When most sitcoms depict women fighting, it goes a little something like this: cue the laugh track as the girls grab each other’s hair and spin around in circles before realizing they are girls and, thus, must always get along and will subsequently be shaving each other’s legs by the end of the episode. There will have been no hints of anger before this episode, and there will be no repercussions. Girls do not fight this way. Men fight this way, absent the hair pulling. In an, albeit clichéd, gender analysis of fighting, I would argue that when girls get angry, they tend to procrastinate. We seethe, turn passive aggressive, talk behind our friend’s back, and then return to seething for approximately six months until some minor issue breaks open the dam of crazy. There are obviously exceptions to this rule (e.g., drunk fights or fights with strangers in grocery stores), but most women are socialized to be nice, compromising, and agreeable. Even though we are encouraged to cry, we are not encouraged to become angry or confrontational even when the offending party deserves it. I don’t believe women are biologically programmed to act this way. We are sentient beings who become angry just like our male counterparts; however, we are forced to express it with a smile, so when the crazy dam does burst, it does so with a frantic, gesticulating, screaming flood. It’s at this point when we begin throwing toothbrushes and screaming about pubescent masturbation practices because of a poorly written book about a twenty-three-year-old’s dead boyfriend. Thank you, Lena Dunham. Thank you for writing a girl fight without a single strand of pulled hair and an abundance of seething.
This fight has been brewing since the first episode when hints of competition and dependence simmered beneath the placid surface of Hannah and Marnie’s shared bath. Marnie obviously fashions herself the more mature, mothering friend to the perpetually spastic, self-absorbed Hannah. If this were any other show, the conventionally attractive Marnie would be the star, and Hannah would be the hipster friend—good for little more than a few one-liners. What differentiates this show is not only Hannah’s position as the lead but also the show’s ability to play with these expectations. While Hannah is clearly insecure about being the chubby angel next to Marnie’s Victoria’s Secret angel, she also believes she is the more creative and intelligent one. She definitely knows she’s funnier. Marnie also not so secretly believes she is the real adult and the better friend because she has a real job, always tries to be nice, and is beautiful. But she also knows she’s considered the bitchy, boring one. Their dynamic—sweet as it may have been in the “Dancing on my Own” scene—is built on mutual self-absorption and insecurities, so massive seething commences the moment these thorny roles are upended.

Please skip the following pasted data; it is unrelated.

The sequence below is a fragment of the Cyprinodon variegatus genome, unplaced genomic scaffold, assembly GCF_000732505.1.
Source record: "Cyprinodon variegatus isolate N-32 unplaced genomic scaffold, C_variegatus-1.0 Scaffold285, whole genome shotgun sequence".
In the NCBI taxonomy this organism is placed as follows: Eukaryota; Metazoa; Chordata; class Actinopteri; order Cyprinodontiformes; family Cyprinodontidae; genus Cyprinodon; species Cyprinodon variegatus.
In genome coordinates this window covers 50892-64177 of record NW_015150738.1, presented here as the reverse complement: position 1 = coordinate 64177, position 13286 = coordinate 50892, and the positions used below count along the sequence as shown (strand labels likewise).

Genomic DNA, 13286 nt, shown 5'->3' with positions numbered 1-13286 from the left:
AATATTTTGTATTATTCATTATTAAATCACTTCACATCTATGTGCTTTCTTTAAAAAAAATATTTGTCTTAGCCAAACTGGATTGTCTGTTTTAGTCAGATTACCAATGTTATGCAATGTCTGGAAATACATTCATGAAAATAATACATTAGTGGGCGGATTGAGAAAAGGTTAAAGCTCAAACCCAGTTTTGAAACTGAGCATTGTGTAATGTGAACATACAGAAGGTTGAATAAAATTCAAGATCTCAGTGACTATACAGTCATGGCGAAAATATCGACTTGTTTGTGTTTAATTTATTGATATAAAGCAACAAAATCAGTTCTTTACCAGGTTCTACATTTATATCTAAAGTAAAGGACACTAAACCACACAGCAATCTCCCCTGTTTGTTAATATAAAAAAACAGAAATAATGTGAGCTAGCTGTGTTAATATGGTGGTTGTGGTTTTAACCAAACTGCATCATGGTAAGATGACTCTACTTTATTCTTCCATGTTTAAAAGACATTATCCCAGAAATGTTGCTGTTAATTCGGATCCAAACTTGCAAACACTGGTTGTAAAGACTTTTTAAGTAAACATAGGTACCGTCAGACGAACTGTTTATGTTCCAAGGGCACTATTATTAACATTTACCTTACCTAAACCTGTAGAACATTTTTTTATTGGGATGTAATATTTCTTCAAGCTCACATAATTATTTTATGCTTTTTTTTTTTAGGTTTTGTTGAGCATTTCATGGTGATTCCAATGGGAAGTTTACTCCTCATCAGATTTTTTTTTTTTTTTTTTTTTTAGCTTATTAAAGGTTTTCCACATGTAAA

While Marnie has been a colossal bitch over the past few episodes, you can’t fault her for complaining when she is literally supporting Hannah on a gallerina’s salary. Not nearly as many young, attractive women work in art galleries as television and film would have you believe, but when one does land such a job, she soon learns that it will be very demanding and very low paid. Marnie is therefore probably supporting two people in NYC on $30,000 a year. If she has to work long hours for minimal wages, she is, not surprisingly, going to resent that “artistic” friend who is sitting home eating her yogurt on the couch she probably purchased. Even though the economy is bad, Hannah is an adult with a BA from a prestigious university. Marnie would be correct to tell her to suck it up and find a temp agency. But she won’t because she is too “nice” and consequently turns passive aggressive.